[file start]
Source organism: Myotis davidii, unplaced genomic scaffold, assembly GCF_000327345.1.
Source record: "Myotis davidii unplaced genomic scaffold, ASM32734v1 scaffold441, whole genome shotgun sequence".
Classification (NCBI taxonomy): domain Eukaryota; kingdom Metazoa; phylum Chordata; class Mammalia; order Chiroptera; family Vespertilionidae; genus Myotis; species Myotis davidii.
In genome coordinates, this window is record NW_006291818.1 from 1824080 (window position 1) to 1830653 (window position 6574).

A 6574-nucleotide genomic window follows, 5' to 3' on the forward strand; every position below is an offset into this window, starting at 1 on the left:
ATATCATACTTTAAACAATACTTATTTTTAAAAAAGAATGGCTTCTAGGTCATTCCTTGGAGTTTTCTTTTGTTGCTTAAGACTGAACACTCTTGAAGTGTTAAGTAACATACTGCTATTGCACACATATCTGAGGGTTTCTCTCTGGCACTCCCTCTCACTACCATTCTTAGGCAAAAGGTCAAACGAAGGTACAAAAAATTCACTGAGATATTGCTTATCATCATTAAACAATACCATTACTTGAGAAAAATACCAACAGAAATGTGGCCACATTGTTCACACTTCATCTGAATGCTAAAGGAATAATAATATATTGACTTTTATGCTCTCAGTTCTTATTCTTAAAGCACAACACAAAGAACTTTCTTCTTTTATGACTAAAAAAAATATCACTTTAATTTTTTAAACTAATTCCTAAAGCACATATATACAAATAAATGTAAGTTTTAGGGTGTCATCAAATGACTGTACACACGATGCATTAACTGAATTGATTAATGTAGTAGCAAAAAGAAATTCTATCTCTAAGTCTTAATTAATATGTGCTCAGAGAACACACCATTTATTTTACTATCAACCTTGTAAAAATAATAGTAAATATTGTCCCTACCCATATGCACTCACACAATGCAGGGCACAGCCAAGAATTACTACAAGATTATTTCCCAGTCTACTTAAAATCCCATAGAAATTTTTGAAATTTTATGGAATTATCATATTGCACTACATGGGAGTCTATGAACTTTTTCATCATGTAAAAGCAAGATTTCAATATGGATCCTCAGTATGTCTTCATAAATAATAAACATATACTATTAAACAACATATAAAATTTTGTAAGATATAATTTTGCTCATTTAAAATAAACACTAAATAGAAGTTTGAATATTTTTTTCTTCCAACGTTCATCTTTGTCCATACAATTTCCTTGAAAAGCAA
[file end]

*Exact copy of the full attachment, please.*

Source organism: Myotis davidii, unplaced genomic scaffold, assembly GCF_000327345.1.
Source record: "Myotis davidii unplaced genomic scaffold, ASM32734v1 scaffold441, whole genome shotgun sequence".
Classification (NCBI taxonomy): domain Eukaryota; kingdom Metazoa; phylum Chordata; class Mammalia; order Chiroptera; family Vespertilionidae; genus Myotis; species Myotis davidii.
In genome coordinates, this window is record NW_006291818.1 from 1824080 (window position 1) to 1830653 (window position 6574).

A 6574-nucleotide genomic window follows, 5' to 3' on the forward strand; every position below is an offset into this window, starting at 1 on the left:
ATATCATACTTTAAACAATACTTATTTTTAAAAAAGAATGGCTTCTAGGTCATTCCTTGGAGTTTTCTTTTGTTGCTTAAGACTGAACACTCTTGAAGTGTTAAGTAACATACTGCTATTGCACACATATCTGAGGGTTTCTCTCTGGCACTCCCTCTCACTACCATTCTTAGGCAAAAGGTCAAACGAAGGTACAAAAAATTCACTGAGATATTGCTTATCATCATTAAACAATACCATTACTTGAGAAAAATACCAACAGAAATGTGGCCACATTGTTCACACTTCATCTGAATGCTAAAGGAATAATAATATATTGACTTTTATGCTCTCAGTTCTTATTCTTAAAGCACAACACAAAGAACTTTCTTCTTTTATGACTAAAAAAAATATCACTTTAATTTTTTAAACTAATTCCTAAAGCACATATATACAAATAAATGTAAGTTTTAGGGTGTCATCAAATGACTGTACACACGATGCATTAACTGAATTGATTAATGTAGTAGCAAAAAGAAATTCTATCTCTAAGTCTTAATTAATATGTGCTCAGAGAACACACCATTTATTTTACTATCAACCTTGTAAAAATAATAGTAAATATTGTCCCTACCCATATGCACTCACACAATGCAGGGCACAGCCAAGAATTACTACAAGATTATTTCCCAGTCTACTTAAAATCCCATAGAAATTTTTGAAATTTTATGGAATTATCATATTGCACTACATGGGAGTCTATGAACTTTTTCATCATGTAAAAGCAAGATTTCAATATGGATCCTCAGTATGTCTTCATAAATAATAAACATATACTATTAAACAACATATAAAATTTTGTAAGATATAATTTTGCTCATTTAAAATAAACACTAAATAGAAGTTTGAATATTTTTTTCTTCCAACGTTCATCTTTGTCCATACAATTTCCTTGAAAAGCAA